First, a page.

Best Books of 2014: Non-Fiction

Here are my top 12 non-fiction reads of 2014, covering health, politics and feminism.





Working Stiff: Two Years, 262 Bodies, and the Making of a Medical Examiner by Judy Melinek
Strong stomachs are a prerequisite. This should be categorized as horror, but it’s surprisingly readable and accessible. Beware the rundown of most painful ways to die and an extremely detailed and emotionally-charged account of 9/11 and the systematic sorting of the bodies and the impact it had on those workers. High points include some of the more absurd, stupid and just plain weird ways to die. TV gets it wrong. Medical examiners never go out into the field, though they do investigate. Melinek talked to relatives, doctors, police – anyone she had to to determine manner and cause of death when it wasn’t obvious from the body. An autopsy can take as little as 45 minutes, but further investigation can take months before conclusions can be made. Recommended for Mary Roach fans.


Further Confessions of a GP by Benjamin Daniels
Confessions of a GP made it onto last year’s Best Books list. This sequel’s poignancy and distressing irony is offset by some hilarious stories. He, again, touches on the inefficiencies of primary healthcare in the NHS. I will read anything this man writes. Anything.


The Migraine Brain: Your Breakthrough Guide to Fewer Headaches, Better Health by Carolyn Bernstein
If you suffer with migraines with any regularity, then this may help you. Written by a neurologist specializing in migraine, it offers comprehensive information and advice on the types, causes, symptoms and treatments of migraine as well as the effects it can have on you and your family. Citation is the only thing missing.


Living with Mother: Right to the Very End by Michele Hanson
I feel like this is a feminist story of three generations of women attempting to cope with the elderly grandmother’s advanced age and her declining health. Becoming a carer usually falls on the female of the species, a growing number of whom are working, still bringing up their children while also looking out for their parents. It also gives depressing insight into the treatment of the elderly by the British healthcare system. {My Review}


In Stitches by Nick Edwards
If you’ve ever visited Accident & Emergency (A&E), you’ll want to read this. Funny and informative.




Everyday Sexism by Laura Bates
If you don’t drink, you might want to start. With vodka. Enraging, depressing and informative. Bates discusses things I’d never considered nor could’ve ever dreamed up. Her portrait of a nightmarish dystopian culture of sexism which affects men as well as women and children. I’m exceptionally grateful that camera phone weren’t yet available while I was at school and that the internet wasn’t quite as pervasive and as corruptive as it is today. (I turned 18 in 2004.) {My Review}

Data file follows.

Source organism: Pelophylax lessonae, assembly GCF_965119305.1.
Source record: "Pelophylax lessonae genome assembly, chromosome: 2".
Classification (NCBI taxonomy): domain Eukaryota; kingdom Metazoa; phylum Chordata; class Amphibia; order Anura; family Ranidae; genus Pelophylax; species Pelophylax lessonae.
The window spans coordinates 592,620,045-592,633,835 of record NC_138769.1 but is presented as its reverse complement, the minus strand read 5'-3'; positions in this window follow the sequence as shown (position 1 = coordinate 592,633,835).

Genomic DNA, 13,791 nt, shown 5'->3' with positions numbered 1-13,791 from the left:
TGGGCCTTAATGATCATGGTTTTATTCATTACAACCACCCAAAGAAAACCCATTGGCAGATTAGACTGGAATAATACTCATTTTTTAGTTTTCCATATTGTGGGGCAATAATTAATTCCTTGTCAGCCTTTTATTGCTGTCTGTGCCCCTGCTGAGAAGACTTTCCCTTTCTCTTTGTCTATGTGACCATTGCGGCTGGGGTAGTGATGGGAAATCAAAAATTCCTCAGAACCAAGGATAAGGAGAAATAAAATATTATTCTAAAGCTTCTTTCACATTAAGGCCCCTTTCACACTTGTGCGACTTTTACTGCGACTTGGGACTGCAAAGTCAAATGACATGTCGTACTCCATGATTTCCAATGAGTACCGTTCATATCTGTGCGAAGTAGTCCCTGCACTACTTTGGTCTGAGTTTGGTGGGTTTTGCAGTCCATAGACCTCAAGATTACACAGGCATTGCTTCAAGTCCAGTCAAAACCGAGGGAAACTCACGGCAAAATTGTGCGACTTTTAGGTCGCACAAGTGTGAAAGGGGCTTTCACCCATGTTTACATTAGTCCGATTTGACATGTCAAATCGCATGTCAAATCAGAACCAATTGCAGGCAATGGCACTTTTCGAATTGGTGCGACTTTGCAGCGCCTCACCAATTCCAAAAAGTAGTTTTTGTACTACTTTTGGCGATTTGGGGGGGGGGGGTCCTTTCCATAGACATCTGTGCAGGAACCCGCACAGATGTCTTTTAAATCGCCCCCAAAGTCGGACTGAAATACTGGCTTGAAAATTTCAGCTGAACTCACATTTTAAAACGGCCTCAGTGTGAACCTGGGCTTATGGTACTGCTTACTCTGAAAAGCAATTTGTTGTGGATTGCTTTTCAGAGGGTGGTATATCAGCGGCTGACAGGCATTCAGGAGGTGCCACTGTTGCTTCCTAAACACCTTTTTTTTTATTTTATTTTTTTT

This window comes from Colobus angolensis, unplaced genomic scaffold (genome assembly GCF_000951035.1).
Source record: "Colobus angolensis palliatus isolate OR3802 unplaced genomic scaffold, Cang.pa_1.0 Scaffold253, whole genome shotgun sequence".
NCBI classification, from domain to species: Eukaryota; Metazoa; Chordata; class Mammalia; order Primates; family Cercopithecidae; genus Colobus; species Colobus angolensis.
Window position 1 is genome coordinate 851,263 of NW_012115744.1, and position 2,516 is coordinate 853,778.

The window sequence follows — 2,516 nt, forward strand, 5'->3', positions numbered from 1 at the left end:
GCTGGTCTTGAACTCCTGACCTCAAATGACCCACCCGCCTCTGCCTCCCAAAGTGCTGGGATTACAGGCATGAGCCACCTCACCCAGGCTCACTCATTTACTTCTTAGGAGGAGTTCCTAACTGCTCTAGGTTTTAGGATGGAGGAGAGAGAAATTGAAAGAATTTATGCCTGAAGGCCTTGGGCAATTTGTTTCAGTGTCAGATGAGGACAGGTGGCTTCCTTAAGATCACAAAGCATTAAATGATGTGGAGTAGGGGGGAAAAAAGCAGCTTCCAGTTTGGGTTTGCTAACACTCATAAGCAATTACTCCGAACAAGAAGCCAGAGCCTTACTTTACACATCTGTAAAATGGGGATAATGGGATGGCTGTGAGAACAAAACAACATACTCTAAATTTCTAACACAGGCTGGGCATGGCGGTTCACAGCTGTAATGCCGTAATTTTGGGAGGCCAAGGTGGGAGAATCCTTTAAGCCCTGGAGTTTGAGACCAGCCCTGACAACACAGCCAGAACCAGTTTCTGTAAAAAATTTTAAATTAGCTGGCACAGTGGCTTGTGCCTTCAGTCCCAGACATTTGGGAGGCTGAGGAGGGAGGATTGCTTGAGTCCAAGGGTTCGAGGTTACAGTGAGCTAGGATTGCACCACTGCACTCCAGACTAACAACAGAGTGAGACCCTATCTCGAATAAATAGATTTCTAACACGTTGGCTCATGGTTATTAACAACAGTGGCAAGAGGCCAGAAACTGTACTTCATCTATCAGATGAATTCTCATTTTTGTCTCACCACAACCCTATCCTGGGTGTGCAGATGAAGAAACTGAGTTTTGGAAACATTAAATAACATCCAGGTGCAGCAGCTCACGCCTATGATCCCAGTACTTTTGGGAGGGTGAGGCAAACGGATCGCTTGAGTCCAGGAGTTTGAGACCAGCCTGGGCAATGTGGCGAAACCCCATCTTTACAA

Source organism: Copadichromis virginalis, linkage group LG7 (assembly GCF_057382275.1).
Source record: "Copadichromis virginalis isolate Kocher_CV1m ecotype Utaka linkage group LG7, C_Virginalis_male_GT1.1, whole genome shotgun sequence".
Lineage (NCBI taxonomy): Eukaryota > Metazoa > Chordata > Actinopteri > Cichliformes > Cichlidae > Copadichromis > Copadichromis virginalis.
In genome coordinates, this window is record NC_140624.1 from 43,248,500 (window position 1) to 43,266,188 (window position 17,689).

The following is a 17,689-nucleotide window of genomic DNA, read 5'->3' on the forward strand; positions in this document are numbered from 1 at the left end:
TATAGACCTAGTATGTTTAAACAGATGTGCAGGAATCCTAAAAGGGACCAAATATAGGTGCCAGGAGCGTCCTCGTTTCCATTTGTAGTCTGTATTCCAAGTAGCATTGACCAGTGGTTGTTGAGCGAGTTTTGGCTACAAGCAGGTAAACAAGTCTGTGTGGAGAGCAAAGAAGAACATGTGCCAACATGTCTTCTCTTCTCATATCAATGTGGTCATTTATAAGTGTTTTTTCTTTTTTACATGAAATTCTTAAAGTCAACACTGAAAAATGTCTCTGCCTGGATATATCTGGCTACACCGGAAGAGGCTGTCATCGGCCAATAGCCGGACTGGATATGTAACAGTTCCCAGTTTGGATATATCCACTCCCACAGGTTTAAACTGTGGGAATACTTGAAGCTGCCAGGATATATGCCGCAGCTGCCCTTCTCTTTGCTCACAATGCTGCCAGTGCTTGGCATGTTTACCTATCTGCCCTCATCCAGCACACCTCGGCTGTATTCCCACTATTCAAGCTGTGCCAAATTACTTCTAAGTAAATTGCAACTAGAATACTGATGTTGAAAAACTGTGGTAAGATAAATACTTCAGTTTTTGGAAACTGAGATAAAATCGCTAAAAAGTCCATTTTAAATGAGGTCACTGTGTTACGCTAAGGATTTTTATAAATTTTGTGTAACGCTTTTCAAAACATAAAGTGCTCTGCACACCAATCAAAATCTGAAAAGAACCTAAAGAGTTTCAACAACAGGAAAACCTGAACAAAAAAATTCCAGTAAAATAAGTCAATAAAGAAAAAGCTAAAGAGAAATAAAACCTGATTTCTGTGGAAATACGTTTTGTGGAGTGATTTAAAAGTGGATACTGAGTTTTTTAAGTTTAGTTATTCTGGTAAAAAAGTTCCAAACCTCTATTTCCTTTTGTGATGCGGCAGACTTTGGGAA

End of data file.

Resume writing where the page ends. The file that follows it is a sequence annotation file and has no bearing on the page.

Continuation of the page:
Claudette Colvin: Twice Toward Justice by Phillip M. Hoose
An eye-opening reminder that history doesn’t always publicise the truth. Rosa Parks wasn’t the first to refuse to give up her seat on a bus to a white person. She isn’t the lily white heroine of the civil rights movement that I’d always believed her to be. Claudette Colvin deserves the credit and the accolades for suffering far worse than Parks for having the courage and the ingenuity to stand up for herself. {My Review}


We Should All Be Feminists by Chimamanda Ngozi Adichie
Hell yeah, we should! I very much enjoyed reading about the state of equality in Nigeria.


All the Rebel Women: The Rise of the Fourth Wave of Feminism by Kira Cochrane
A concise introduction to and the history of feminism, detailing the highlights until publication in December 2013. It’s the best overview I’ve read. (Published by British newspaper The Guardian) {My Review}




Jilted Generation: How Britain Has Bankrupted Its Youth by Ed Howker & Shiv Malik
If you read The Guardian, then you’ll be aware of the struggles of British people born in the 1980s and beyond and how the baby boomers born in the 1940s created policies which benefited themselves which are either now unavailable to or are harming their children’s and grandchildren’s financial and social prospects. It’s a depressing yet scathing indictment of the irresponsibility of the political elite.


Planet Carnivore by Alex Renton
HOW are we to feed the world in the future? Global food security, the economics of meat production, what eating meat says about your social standing and your health, and find out how much protein you really need. Prepare to be shocked at the damage done by our obsession with beef. (Published by British newspaperThe Guardian) {My Review}


Criminal Behaviour: The Funniest and Most Explicit Stories from the Police and Justice System by Robbie Guillory
Hilarious. BDSM vicars. Public sexy times. Even more public bestiality. Stupid criminals. Guillory’s last book also made it onto2013’s Best Books list. Perfect Christmas Day reading.


Other Best Books lists:

Best Books of 2013: Non-Fiction

Best Books of 2013: Fiction